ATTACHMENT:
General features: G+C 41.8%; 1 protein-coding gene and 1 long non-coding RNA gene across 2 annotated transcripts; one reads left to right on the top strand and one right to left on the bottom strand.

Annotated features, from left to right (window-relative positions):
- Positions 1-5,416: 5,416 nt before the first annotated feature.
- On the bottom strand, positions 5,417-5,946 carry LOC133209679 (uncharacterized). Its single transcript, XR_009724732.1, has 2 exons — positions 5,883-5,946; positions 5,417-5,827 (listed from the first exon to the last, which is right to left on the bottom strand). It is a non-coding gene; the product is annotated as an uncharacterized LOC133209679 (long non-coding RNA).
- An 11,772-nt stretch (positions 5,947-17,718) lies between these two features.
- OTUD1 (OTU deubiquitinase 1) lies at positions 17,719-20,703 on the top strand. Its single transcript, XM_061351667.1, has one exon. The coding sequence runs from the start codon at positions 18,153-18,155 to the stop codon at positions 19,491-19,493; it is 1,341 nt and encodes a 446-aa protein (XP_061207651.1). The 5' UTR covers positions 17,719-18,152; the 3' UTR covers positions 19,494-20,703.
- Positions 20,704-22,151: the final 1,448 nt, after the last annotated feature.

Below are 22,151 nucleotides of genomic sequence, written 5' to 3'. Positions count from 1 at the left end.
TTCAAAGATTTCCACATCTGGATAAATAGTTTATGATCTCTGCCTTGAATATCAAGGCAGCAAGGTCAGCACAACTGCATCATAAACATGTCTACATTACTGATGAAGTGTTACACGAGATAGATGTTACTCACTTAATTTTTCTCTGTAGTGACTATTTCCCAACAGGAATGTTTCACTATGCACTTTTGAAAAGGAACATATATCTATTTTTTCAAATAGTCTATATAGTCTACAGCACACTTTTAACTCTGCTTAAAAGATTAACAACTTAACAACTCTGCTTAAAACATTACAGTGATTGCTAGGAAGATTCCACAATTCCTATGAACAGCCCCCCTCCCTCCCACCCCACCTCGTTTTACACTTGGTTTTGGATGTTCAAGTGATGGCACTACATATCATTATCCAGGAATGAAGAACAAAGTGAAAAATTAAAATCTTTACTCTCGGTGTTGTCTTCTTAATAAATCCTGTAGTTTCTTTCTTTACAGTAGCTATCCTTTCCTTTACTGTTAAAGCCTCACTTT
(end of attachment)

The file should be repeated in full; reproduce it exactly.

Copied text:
General features: G+C 41.8%; 1 protein-coding gene and 1 long non-coding RNA gene across 2 annotated transcripts; one reads left to right on the top strand and one right to left on the bottom strand.

Annotated features, from left to right (window-relative positions):
- Positions 1-5,416: 5,416 nt before the first annotated feature.
- On the bottom strand, positions 5,417-5,946 carry LOC133209679 (uncharacterized). Its single transcript, XR_009724732.1, has 2 exons — positions 5,883-5,946; positions 5,417-5,827 (listed from the first exon to the last, which is right to left on the bottom strand). It is a non-coding gene; the product is annotated as an uncharacterized LOC133209679 (long non-coding RNA).
- An 11,772-nt stretch (positions 5,947-17,718) lies between these two features.
- OTUD1 (OTU deubiquitinase 1) lies at positions 17,719-20,703 on the top strand. Its single transcript, XM_061351667.1, has one exon. The coding sequence runs from the start codon at positions 18,153-18,155 to the stop codon at positions 19,491-19,493; it is 1,341 nt and encodes a 446-aa protein (XP_061207651.1). The 5' UTR covers positions 17,719-18,152; the 3' UTR covers positions 19,494-20,703.
- Positions 20,704-22,151: the final 1,448 nt, after the last annotated feature.

Below are 22,151 nucleotides of genomic sequence, written 5' to 3'. Positions count from 1 at the left end.
TTCAAAGATTTCCACATCTGGATAAATAGTTTATGATCTCTGCCTTGAATATCAAGGCAGCAAGGTCAGCACAACTGCATCATAAACATGTCTACATTACTGATGAAGTGTTACACGAGATAGATGTTACTCACTTAATTTTTCTCTGTAGTGACTATTTCCCAACAGGAATGTTTCACTATGCACTTTTGAAAAGGAACATATATCTATTTTTTCAAATAGTCTATATAGTCTACAGCACACTTTTAACTCTGCTTAAAAGATTAACAACTTAACAACTCTGCTTAAAACATTACAGTGATTGCTAGGAAGATTCCACAATTCCTATGAACAGCCCCCCTCCCTCCCACCCCACCTCGTTTTACACTTGGTTTTGGATGTTCAAGTGATGGCACTACATATCATTATCCAGGAATGAAGAACAAAGTGAAAAATTAAAATCTTTACTCTCGGTGTTGTCTTCTTAATAAATCCTGTAGTTTCTTTCTTTACAGTAGCTATCCTTTCCTTTACTGTTAAAGCCTCACTTT